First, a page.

Alimony is one of the most important aspects of modern divorce. It represents court-ordered payments for the support of one former spouse by the other and is usually awarded in cases where one spouse was the primary financial support for the household before divorce. The second spouse, who may have limited potential for earnings, is then entitled to continued support following the separation and dissolution of marriage.
There are different types of alimony in South Carolina. It is important for any divorcing couple to understand how the process works, and what each different form represents. Here is a look at the three primary types of alimony: rehabilitative, permanent and temporary.
Validity of Marriage
Whether a spouse is eligible for alimony following divorce depends on several factors. The most important of these, however, is not whether one spouse made significantly more money than the other. In fact, the most important factor is whether there was a marriage in the legal sense to begin with. This does not refer to whether you were married in a church or roadside chapel; rather, it refers to the idea of annulment or void marriages.
An annulment is the legal process of permanently invalidating a marriage. In essence, the couple file paperwork to request that the courts rule that there never was a valid marriage. In a void marriage, the relationship is viewed to have been invalid from its inception and the parties can simply go their separate ways without any interference from the courts. If either of these circumstances exist, there can be no alimony.
Other Spousal Support Factors
There are a number of things that go into determining whether alimony is warranted in a marriage. These can include the ages of the spouses, the earning capacity of each, their health and physical condition, the degree of training, education and career potential available to the supported spouse, the ability of one spouse to pay support, how long the couple was married, their standard of living and more.
The battle for alimony can be hard and complex. Usually in order to make sure the agreement is fair and equitable, the parties involved should secure the services of a qualified divorce attorney.
In some cases, divorce proceedings can drag on for a very long time, which can leave a spouse in serious financial difficulty if support is not rendered. In these cases, the courts may award alimony pendente lite, which is a type of support that is intended to exist for the length of proceedings and may transfer over to another form of alimony later, or may end with the finalization of the divorce, depending on the circumstances in play.
If, for example, a couple who have been married for several years and have children are in a situation where one parent quit a lucrative job to become a primary caregiver, temporary alimony could be awarded to that parent during the divorce process while their ability to support themselves is limited.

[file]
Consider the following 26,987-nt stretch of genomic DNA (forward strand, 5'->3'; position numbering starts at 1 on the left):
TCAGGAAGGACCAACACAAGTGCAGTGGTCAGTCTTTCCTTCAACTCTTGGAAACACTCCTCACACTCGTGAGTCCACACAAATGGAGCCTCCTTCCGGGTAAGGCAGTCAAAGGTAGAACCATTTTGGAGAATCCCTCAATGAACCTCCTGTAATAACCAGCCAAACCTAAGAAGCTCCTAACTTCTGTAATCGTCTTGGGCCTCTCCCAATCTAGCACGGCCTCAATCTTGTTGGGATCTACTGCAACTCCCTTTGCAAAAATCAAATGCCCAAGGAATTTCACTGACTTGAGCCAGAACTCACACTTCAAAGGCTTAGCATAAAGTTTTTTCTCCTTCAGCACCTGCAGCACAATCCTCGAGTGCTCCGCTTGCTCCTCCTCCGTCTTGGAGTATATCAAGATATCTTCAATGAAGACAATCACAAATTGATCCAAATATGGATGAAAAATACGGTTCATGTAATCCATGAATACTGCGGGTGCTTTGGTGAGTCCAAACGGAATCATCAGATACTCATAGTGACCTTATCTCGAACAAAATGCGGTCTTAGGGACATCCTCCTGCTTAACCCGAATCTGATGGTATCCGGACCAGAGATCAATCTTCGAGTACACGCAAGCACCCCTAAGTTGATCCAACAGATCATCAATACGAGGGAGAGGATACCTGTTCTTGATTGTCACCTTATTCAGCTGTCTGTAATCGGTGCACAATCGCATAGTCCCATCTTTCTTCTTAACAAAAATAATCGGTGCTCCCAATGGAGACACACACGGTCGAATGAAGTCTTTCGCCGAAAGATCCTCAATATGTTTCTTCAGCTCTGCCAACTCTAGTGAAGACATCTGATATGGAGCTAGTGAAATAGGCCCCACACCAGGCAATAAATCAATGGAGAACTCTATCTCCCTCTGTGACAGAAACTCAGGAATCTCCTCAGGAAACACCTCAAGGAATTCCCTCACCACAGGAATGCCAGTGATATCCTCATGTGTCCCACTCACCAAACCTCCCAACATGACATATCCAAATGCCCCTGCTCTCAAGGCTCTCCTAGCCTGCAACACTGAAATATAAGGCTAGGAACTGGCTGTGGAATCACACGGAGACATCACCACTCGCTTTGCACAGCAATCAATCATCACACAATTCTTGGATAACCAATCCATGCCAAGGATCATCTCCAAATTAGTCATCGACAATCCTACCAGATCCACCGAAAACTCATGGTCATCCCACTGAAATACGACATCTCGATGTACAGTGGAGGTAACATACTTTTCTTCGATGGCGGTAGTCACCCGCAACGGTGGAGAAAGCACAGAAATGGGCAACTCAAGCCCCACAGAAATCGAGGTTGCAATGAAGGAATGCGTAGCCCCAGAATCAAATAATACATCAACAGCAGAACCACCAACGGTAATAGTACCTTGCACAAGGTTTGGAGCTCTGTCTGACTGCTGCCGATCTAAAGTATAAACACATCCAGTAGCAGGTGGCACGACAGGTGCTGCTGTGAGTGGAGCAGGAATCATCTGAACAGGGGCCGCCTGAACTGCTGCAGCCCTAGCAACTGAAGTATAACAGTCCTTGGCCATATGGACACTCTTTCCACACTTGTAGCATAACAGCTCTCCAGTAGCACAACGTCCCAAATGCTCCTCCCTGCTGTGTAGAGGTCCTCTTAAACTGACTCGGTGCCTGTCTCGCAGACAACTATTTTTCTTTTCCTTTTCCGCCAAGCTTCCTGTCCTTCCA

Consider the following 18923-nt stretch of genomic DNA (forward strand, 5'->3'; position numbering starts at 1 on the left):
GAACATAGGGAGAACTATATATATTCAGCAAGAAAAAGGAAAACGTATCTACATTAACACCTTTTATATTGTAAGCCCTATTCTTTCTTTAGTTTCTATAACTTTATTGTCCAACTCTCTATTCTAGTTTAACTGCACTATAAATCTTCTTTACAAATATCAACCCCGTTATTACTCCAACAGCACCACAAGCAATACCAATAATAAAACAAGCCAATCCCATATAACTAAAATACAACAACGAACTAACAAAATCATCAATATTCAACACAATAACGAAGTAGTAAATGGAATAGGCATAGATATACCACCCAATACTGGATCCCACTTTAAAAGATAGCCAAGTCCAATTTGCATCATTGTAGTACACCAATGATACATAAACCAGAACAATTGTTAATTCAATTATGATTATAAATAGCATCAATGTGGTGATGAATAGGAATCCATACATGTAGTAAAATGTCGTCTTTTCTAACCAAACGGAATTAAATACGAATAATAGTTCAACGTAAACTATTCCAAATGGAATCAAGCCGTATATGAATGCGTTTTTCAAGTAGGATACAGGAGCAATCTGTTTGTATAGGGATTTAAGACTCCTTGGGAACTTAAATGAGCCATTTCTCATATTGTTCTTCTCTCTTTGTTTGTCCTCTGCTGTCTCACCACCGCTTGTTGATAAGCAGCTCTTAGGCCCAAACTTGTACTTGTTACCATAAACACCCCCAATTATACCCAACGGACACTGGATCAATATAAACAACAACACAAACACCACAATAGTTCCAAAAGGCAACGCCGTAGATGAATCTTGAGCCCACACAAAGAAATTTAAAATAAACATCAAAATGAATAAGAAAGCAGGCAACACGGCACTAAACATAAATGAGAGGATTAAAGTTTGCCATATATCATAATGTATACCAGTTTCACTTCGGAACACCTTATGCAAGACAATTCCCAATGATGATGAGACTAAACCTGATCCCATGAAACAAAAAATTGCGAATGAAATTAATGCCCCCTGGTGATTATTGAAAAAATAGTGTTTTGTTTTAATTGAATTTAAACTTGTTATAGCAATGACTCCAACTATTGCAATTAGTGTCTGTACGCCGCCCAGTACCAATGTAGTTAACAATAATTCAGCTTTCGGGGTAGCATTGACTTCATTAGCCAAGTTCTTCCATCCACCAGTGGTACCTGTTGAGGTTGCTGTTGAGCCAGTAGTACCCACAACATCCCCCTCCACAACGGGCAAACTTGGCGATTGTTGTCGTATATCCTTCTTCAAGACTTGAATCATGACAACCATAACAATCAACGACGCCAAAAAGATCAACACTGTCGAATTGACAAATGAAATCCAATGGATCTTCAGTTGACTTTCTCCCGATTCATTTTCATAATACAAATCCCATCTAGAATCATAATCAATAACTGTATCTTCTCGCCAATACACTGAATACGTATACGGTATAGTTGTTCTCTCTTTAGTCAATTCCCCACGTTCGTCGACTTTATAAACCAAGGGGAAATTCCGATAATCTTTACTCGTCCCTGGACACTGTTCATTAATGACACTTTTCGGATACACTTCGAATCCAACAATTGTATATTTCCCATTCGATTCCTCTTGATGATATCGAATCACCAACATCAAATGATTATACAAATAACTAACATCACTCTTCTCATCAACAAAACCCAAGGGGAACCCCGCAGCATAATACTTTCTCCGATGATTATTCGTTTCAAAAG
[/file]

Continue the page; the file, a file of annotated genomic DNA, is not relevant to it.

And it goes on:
In some cases, a spouse may give up an encouraging career to enter a relationship. Alternately, a spouse may quit a promising job to maintain a marriage. In such cases, rehabilitative alimony may be awarded while the spouse takes time to update, improve or otherwise gain new training so that they can properly re-enter the workforce and begin to support themselves. It can be a direct evolution of temporary alimony.
In the example above, the spouse being paid alimony could, after the divorce is finalized, need time to further their education or otherwise find a new job. Rehabilitative alimony can be awarded to permit and facilitate this process. The court may or may not impose a time limit or duration of time during which this alimony is paid, though at the end of the duration if more time is required it may be possible to file for an extension.
Permanent alimony is awarded upon the finalization of divorce proceedings, when the marriage is permanently dissolved. There are many forms it can take, depending on the nature of the former spouses’ financial situation and what the paying spouse can afford, as well as the divorce agreement. Some of these forms include:
- Payment for services (in-kind payment)
- Lump sum payments
- Weekly or monthly regular payments
- Annuity awards paid annually
- Payments in trust
Even though they are called “permanent alimony,” these awards typically don’t last forever. Generally speaking, there is no specific time limit, but the courts can revisit the award upon the change of one spouse’s circumstances and make adjustments or end it as they feel the situation warrants.
Divorce is a hard and painful road to walk, and it’s important to have expert legal representation by your side. Only an experienced attorney can fight for your rights and ensure that you get the compensation you deserve while not being taken advantage of by the other side. For more information, feel free to contact our law firm for a consultation today.